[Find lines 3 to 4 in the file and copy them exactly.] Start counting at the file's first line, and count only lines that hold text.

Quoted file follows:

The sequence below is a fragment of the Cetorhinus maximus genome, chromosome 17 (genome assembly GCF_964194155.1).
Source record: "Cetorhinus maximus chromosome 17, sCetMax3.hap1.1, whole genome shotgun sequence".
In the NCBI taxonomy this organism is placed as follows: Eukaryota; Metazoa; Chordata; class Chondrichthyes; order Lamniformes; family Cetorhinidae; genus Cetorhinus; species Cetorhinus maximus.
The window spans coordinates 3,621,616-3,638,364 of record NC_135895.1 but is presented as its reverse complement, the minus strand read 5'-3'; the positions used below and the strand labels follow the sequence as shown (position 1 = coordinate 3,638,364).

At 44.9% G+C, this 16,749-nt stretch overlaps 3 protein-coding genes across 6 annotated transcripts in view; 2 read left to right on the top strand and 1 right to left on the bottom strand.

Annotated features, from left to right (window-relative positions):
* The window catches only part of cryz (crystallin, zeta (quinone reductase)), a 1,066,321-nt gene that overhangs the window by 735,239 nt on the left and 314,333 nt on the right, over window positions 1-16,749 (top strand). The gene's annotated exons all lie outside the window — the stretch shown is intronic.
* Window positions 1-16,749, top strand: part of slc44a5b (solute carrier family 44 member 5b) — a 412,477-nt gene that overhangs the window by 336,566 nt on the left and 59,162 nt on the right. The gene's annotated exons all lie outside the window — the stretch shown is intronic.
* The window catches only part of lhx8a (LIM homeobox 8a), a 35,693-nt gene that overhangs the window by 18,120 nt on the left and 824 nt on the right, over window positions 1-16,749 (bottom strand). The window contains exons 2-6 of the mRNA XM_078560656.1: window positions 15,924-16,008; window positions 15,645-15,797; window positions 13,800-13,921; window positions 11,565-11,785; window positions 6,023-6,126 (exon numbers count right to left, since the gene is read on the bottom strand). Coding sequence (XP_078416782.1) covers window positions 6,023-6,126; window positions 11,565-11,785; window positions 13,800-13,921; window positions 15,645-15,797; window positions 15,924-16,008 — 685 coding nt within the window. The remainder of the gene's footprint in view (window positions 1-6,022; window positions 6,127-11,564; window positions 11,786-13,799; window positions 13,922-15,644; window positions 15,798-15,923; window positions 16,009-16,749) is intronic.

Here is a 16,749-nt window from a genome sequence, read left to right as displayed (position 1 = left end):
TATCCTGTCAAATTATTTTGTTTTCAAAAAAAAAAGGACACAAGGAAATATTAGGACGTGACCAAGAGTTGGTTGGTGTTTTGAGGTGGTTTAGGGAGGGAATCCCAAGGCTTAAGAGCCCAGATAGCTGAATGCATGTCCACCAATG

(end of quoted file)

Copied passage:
In the NCBI taxonomy this organism is placed as follows: Eukaryota; Metazoa; Chordata; class Chondrichthyes; order Lamniformes; family Cetorhinidae; genus Cetorhinus; species Cetorhinus maximus.
The window spans coordinates 3,621,616-3,638,364 of record NC_135895.1 but is presented as its reverse complement, the minus strand read 5'-3'; the positions used below and the strand labels follow the sequence as shown (position 1 = coordinate 3,638,364).